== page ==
It seems like deadlock, with both sides stubbornly holding to their arguments. The row can’t look good to outsiders, although the parish has continued to thrive, partly due to Polish migrants and university students, and three people are going forward to train for the priesthood.

Bishop Burns is longing for the re-opening of Welsh Martyrs to signal a fresh start. “For the sake of harmony and the well-being of the Catholic community and the good reputation of the Catholic Church,” he says, “I have appealed to everyone for reconciliation … and to move forward together in healing old grievances.”

There could yet be a glimmer of hope. Campaigners’ appeals to Rome for help came to nothing, with the Congregation for Clergy decreeing that the church should be demolished, its site thus reduced to “profane but not sordid use”. But congregation prefect Cardinal Beniamino Stella did voice concern about “the ongoing consequences of this large parish in a university town being without a parish church for such a prolonged period”.

Bishop Burns admitted to me that while the Welsh Martyrs refurbishment was a viable response to Cardinal Stella, it was “not necessarily a permanent response to His Eminence’s concerns”. It seems he wants the campaigners to give his plan a chance, and then the Penparcau site might later be disposed of and proceeds used for a new church back in Queens Road, the location of St Winifride’s.

This battle over a much-loved church is not just a little local difficulty. It highlights how pastoral and cultural concerns overlap and cause conflict. There is the issue of the place of Catholicism within a community.

As another parishioner, Lucy Huws, says: “Penparcau means there will be no Catholic presence right at the heart of Aberystwyth. We will be at the margins.”

The row also reveals the strain that location can place on pastoral relationships. To the bishops’ conference in London, Swansea (where Bishop Burns is based) and Aberystwyth might seem near to one another – they are both in Wales. But they are 75 miles apart, with lengthy cross-country journeys by road or rail. The bishop, visiting each year, inevitably seems a distant figure.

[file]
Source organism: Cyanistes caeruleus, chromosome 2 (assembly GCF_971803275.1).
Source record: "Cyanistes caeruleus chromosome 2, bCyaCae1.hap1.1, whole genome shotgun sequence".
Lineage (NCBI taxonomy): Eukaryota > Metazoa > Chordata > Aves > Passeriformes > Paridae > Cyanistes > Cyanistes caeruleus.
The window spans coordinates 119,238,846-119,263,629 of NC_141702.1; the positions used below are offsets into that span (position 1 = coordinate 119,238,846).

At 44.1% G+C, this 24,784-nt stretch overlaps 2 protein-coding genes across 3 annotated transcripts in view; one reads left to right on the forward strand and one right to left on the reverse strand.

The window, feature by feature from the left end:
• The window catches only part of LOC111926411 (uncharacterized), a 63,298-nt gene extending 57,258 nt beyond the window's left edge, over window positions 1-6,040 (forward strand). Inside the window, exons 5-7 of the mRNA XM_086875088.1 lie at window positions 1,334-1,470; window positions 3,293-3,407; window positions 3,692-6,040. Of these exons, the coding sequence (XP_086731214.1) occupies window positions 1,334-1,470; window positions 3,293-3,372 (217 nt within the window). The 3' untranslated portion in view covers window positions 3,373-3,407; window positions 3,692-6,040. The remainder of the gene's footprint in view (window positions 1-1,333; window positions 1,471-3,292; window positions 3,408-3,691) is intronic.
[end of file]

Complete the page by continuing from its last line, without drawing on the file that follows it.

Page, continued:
The Catholic Church in Wales lacks Welsh prelates. The last two bishops have been Englishmen. Bishop Burns, who is undoubtedly trying to empathise with his Welsh flock, has said that renovating a church dedicated to the Welsh Martyrs, canonised in the 1970s, is a special moment because no other church in Wales is dedicated to them.

But it is the spiritual legacy of St Winifride’s that matters in Wales, rather than a 1970s building. For it was in Aberystwyth that the Irish Carmelites came in the 1930s to nurture a Welsh-speaking Catholic priesthood. All the Carmelites were taught Welsh and Latin by one of Wales’s greatest heroes, Saunders Lewis, the Catholic convert who founded the nationalist party Plaid Cymru. The Catholic Herald noted in 1983 that in the previous year Lewis, then 88, had made a plea for Mass to be said in Latin in Wales rather than in the “foreign language of English” which, he pointed out, was “a later arrival”.

Wales, like the rest of Britain, is changing. There are plenty of Catholic migrants in Aberystwyth today, for whom the Welsh language is not a passion. Bishop Burns has to minister to them all. But a town’s and a people’s history do matter, which is why the campaigners for St Winifride’s will continue to hope against hope that Catholicism will return to the heart of their town.

But first, they have no option but to give Penparcau a chance. After 14 years of trauma, could 2018 yet be a year of reconciliation for the Catholics of Aberystwyth and their bishop?

Catherine Pepinster is a former editor of the Tablet and the author of The Keys and the Kingdom – the British and the Papacy (Bloomsbury/ T&T Clark)

This article first appeared in the January 12 2018 issue of the Catholic Herald. To read the magazine in full, from anywhere in the world, go here